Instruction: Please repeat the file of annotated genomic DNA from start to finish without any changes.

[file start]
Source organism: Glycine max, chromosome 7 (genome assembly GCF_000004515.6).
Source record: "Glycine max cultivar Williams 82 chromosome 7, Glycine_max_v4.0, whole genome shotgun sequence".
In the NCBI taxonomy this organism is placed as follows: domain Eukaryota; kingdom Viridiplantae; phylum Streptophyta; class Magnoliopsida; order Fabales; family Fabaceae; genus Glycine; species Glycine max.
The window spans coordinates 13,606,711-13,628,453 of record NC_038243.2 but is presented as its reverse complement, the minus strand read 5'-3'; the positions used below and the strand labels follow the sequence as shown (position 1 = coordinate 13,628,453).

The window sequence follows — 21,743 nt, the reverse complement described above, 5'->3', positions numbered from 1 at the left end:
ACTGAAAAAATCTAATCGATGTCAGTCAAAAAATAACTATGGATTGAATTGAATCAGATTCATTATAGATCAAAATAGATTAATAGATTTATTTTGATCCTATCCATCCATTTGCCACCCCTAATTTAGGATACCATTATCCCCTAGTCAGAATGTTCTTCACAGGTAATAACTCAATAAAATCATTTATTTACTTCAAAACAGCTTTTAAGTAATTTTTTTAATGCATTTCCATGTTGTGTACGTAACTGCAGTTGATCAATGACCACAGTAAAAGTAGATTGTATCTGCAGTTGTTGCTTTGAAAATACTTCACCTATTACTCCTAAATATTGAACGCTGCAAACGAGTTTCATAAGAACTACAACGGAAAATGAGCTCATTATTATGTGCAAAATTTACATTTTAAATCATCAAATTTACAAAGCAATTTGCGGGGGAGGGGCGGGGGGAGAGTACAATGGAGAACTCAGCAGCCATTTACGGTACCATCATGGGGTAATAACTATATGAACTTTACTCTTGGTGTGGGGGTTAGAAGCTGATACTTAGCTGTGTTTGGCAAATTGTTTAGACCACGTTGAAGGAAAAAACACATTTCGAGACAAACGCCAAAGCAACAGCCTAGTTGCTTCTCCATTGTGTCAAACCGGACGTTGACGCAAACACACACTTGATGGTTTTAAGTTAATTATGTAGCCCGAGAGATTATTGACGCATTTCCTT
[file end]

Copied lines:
Source organism: Glycine max, chromosome 7 (genome assembly GCF_000004515.6).
Source record: "Glycine max cultivar Williams 82 chromosome 7, Glycine_max_v4.0, whole genome shotgun sequence".
In the NCBI taxonomy this organism is placed as follows: domain Eukaryota; kingdom Viridiplantae; phylum Streptophyta; class Magnoliopsida; order Fabales; family Fabaceae; genus Glycine; species Glycine max.
The window spans coordinates 13,606,711-13,628,453 of record NC_038243.2 but is presented as its reverse complement, the minus strand read 5'-3'; the positions used below and the strand labels follow the sequence as shown (position 1 = coordinate 13,628,453).

The window sequence follows — 21,743 nt, the reverse complement described above, 5'->3', positions numbered from 1 at the left end:
ACTGAAAAAATCTAATCGATGTCAGTCAAAAAATAACTATGGATTGAATTGAATCAGATTCATTATAGATCAAAATAGATTAATAGATTTATTTTGATCCTATCCATCCATTTGCCACCCCTAATTTAGGATACCATTATCCCCTAGTCAGAATGTTCTTCACAGGTAATAACTCAATAAAATCATTTATTTACTTCAAAACAGCTTTTAAGTAATTTTTTTAATGCATTTCCATGTTGTGTACGTAACTGCAGTTGATCAATGACCACAGTAAAAGTAGATTGTATCTGCAGTTGTTGCTTTGAAAATACTTCACCTATTACTCCTAAATATTGAACGCTGCAAACGAGTTTCATAAGAACTACAACGGAAAATGAGCTCATTATTATGTGCAAAATTTACATTTTAAATCATCAAATTTACAAAGCAATTTGCGGGGGAGGGGCGGGGGGAGAGTACAATGGAGAACTCAGCAGCCATTTACGGTACCATCATGGGGTAATAACTATATGAACTTTACTCTTGGTGTGGGGGTTAGAAGCTGATACTTAGCTGTGTTTGGCAAATTGTTTAGACCACGTTGAAGGAAAAAACACATTTCGAGACAAACGCCAAAGCAACAGCCTAGTTGCTTCTCCATTGTGTCAAACCGGACGTTGACGCAAACACACACTTGATGGTTTTAAGTTAATTATGTAGCCCGAGAGATTATTGACGCATTTCCTT